However, it is the responsibility of political leaders to resolve these problems, not to shy away from them, and the blunt truth is that most of the victims will never get closure of any kind under the conventional, legal police process.

You cannot get the evidence sufficient to bring these cases to trial.

That being the case, it reinforces even more the necessity to handle this in another way.

It cannot be an amnesty. People accused me of wanting that, and that is simply not true.

John Larkin is suggesting a separate judicial process. In 2005 I introduced the Northern Ireland Offences Bill to Parliament, which I later withdrew, which supported a separate judicial tribunal.

It may be that if those responsible for atrocities and offences on all sides could volunteer in a certain process to account for what they did and bring some closure and explanation to the victims, but then be given immunity -- that could be the only way to address some of these offences.

There's a very big difference. An amnesty is a pardon. No-one should be suggesting that.

Q. The issue of on-the-runs has been in the news. What is your understanding of what went on?

A. I've been very clear and open about it. It was a conventional police administrative process where people asked whether they were wanted, the PSNI and other police forces in Britain investigated the cases and if they weren't wanted, if there wasn't sufficient evidence to pursue them, then they were told that.

It was just a normal police administrative process that had been going on from 2002 -- at least. There was no amnesty, there was nothing surreptitious, underhand or illegal about it.

Q. Senior unionists, including the First Minister, said they were unaware of this?

A. I've heard what Peter Robinson has said, and I have a lot of respect for Peter. All I can say is that I operated with total integrity, as did the Chief Constable at the time, Hugh Orde, as did all those involved.

I never knew anything about the individual cases, nor should I have done. It was a police and legal process.

Q. Do you think Mr Robinson should have known?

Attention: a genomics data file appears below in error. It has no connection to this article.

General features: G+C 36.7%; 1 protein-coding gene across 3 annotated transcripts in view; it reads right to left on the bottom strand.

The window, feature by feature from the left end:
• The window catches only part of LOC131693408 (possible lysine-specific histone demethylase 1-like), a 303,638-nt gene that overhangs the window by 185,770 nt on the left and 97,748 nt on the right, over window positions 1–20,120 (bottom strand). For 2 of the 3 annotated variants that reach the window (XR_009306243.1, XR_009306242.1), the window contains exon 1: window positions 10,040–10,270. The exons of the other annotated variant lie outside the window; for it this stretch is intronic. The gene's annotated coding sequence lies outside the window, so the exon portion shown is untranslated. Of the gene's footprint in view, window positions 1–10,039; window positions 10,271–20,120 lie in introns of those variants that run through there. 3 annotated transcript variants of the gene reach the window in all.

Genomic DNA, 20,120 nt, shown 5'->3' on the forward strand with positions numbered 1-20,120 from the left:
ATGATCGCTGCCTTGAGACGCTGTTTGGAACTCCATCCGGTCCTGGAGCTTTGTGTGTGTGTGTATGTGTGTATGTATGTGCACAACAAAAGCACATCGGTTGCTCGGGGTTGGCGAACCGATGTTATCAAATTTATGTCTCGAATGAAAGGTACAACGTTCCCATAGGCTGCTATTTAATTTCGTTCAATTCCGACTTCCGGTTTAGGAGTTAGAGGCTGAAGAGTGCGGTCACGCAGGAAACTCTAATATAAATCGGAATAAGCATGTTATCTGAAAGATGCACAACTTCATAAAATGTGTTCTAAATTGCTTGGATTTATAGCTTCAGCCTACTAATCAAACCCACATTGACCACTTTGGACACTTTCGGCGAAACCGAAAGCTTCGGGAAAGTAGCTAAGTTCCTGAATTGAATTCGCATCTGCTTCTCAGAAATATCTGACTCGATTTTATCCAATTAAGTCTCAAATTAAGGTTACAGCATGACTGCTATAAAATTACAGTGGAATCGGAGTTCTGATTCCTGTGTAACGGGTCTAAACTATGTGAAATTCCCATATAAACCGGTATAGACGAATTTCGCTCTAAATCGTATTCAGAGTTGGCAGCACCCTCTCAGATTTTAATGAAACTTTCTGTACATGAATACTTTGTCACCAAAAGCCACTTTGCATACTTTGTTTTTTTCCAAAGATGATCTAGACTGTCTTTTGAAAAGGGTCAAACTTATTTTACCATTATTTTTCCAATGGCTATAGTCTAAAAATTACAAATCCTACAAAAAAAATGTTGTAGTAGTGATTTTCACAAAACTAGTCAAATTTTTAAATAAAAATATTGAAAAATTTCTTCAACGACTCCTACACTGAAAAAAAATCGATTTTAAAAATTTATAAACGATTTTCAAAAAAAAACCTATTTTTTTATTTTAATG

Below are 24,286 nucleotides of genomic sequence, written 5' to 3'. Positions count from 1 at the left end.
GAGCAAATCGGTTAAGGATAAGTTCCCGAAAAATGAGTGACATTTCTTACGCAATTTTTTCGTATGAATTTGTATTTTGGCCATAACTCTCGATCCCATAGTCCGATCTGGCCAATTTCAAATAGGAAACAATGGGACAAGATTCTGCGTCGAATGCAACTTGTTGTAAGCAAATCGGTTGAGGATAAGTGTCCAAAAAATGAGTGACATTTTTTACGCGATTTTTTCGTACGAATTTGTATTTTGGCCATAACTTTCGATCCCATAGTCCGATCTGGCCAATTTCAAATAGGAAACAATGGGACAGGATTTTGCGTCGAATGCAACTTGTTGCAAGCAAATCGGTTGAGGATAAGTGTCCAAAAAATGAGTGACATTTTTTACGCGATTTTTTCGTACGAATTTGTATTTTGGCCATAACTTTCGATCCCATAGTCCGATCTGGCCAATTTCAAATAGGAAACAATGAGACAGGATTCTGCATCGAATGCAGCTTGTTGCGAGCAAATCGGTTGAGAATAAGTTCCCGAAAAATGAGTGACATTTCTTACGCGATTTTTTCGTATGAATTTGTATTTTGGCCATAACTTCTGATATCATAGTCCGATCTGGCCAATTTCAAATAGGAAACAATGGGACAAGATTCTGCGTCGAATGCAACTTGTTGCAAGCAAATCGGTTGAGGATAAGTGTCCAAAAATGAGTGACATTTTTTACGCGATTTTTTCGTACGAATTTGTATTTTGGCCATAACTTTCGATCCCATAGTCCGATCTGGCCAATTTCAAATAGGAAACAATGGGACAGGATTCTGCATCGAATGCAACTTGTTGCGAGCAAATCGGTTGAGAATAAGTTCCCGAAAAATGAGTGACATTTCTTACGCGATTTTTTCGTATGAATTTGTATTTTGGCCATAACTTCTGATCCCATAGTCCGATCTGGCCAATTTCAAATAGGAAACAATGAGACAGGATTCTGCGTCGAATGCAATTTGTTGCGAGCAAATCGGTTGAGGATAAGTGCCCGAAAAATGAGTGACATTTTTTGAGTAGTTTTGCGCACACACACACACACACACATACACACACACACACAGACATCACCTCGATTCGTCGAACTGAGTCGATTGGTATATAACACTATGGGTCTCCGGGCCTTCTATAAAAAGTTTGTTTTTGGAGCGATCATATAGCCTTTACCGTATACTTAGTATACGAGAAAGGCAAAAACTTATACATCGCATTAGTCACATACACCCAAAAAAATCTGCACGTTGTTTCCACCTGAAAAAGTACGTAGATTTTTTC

A. I'm not commenting on that at all. I would just observe that the Eames-Bradley report of 2009 specifically mentioned over 200 cases which have been processed in this way. So it is curious that a lot of politicians have had a sudden amnesia about it all. There was a public document. How you can say you didn't know about it? I don't know.

Q. You're a campaigner for homosexual equality. The Assembly has failed to back gay marriage -- is that disappointing?

A. I voted for gay marriage, when I was Secretary of State I introduced a ban on discrimination on the grounds of goods and services. For example, bed and breakfasts saying no gays, just like they used to say no Catholics, or in London no blacks.

The first civil partnership, ironically, was in Belfast.

This is a matter for the Northern Ireland Assembly, but my worry with the Assembly and the system of government is that it seems to me to be paralysed on very many key issues which are actually bread and butter issues, and I'm not particularly referring to gay marriage in that sense.

Northern Ireland has a big series of social, economic and employment challenges, and I think that they need to show greater dynamism, but then again, it's their show now.

Q. I think many voters would share that frustration.

A. It is frustrating for voters, and I understand that, but from where Northern Ireland has been, this democracy is very young. It will take time and we need to show some patience.

Q. Another big issue in the coming months is the Scottish referendum on independence. Are you concerned that a yes vote could impact on Northern Ireland?

A. I would be very concerned if Scotland voted for independence. I hope it won't do, because it would be really bad for the UK and for Scotland.

Northern Ireland and Wales would be very small, junior partners with England, without Scotland being alongside them. It upsets the balance of the UK.

Northern Ireland is in a separate constitutional position where its own future is subject to a separate process. No doubt [it could increase agitation for Irish unity] but there is a process established for that if that issue needs to be addressed in the future.

Q. When you look back at your political career are you satisfied? Do you think you achieved as much as you could?

A. I wish I had never entered the Labour deputy leadership contest because I didn't do it well for a whole variety of reasons and it ended with a kind of opprobrium which was not really my fault.

But that apart I'm proud of what I did and my proudest experience is my time in Northern Ireland.